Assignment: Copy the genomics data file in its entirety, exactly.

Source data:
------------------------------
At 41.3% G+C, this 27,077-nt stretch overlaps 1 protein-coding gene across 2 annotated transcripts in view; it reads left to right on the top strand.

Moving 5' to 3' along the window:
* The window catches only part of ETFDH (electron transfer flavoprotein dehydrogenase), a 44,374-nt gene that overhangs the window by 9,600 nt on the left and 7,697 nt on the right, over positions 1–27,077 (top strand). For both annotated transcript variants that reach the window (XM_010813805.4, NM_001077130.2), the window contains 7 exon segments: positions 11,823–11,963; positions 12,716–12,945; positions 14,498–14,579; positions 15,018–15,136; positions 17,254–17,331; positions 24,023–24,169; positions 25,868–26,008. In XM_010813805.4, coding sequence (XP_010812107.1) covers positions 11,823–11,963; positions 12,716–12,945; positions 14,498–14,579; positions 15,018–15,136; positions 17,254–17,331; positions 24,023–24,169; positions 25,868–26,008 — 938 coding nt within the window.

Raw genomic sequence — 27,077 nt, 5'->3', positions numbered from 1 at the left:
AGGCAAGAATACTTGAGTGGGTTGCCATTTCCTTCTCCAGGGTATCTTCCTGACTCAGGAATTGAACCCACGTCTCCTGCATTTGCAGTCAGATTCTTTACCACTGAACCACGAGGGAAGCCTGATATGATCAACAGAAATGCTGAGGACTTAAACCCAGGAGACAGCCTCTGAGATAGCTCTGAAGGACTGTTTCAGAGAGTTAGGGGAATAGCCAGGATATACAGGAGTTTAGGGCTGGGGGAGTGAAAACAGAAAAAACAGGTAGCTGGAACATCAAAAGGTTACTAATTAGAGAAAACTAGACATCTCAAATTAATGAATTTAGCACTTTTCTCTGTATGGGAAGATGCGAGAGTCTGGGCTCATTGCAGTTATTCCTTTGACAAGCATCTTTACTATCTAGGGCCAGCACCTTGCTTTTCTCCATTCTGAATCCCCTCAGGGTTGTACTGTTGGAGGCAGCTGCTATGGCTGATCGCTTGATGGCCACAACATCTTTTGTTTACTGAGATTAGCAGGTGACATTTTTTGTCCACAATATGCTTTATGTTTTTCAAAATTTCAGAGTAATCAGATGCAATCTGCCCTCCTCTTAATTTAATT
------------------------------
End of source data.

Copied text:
At 41.3% G+C, this 27,077-nt stretch overlaps 1 protein-coding gene across 2 annotated transcripts in view; it reads left to right on the top strand.

Moving 5' to 3' along the window:
* The window catches only part of ETFDH (electron transfer flavoprotein dehydrogenase), a 44,374-nt gene that overhangs the window by 9,600 nt on the left and 7,697 nt on the right, over positions 1–27,077 (top strand). For both annotated transcript variants that reach the window (XM_010813805.4, NM_001077130.2), the window contains 7 exon segments: positions 11,823–11,963; positions 12,716–12,945; positions 14,498–14,579; positions 15,018–15,136; positions 17,254–17,331; positions 24,023–24,169; positions 25,868–26,008. In XM_010813805.4, coding sequence (XP_010812107.1) covers positions 11,823–11,963; positions 12,716–12,945; positions 14,498–14,579; positions 15,018–15,136; positions 17,254–17,331; positions 24,023–24,169; positions 25,868–26,008 — 938 coding nt within the window.

Raw genomic sequence — 27,077 nt, 5'->3', positions numbered from 1 at the left:
AGGCAAGAATACTTGAGTGGGTTGCCATTTCCTTCTCCAGGGTATCTTCCTGACTCAGGAATTGAACCCACGTCTCCTGCATTTGCAGTCAGATTCTTTACCACTGAACCACGAGGGAAGCCTGATATGATCAACAGAAATGCTGAGGACTTAAACCCAGGAGACAGCCTCTGAGATAGCTCTGAAGGACTGTTTCAGAGAGTTAGGGGAATAGCCAGGATATACAGGAGTTTAGGGCTGGGGGAGTGAAAACAGAAAAAACAGGTAGCTGGAACATCAAAAGGTTACTAATTAGAGAAAACTAGACATCTCAAATTAATGAATTTAGCACTTTTCTCTGTATGGGAAGATGCGAGAGTCTGGGCTCATTGCAGTTATTCCTTTGACAAGCATCTTTACTATCTAGGGCCAGCACCTTGCTTTTCTCCATTCTGAATCCCCTCAGGGTTGTACTGTTGGAGGCAGCTGCTATGGCTGATCGCTTGATGGCCACAACATCTTTTGTTTACTGAGATTAGCAGGTGACATTTTTTGTCCACAATATGCTTTATGTTTTTCAAAATTTCAGAGTAATCAGATGCAATCTGCCCTCCTCTTAATTTAATT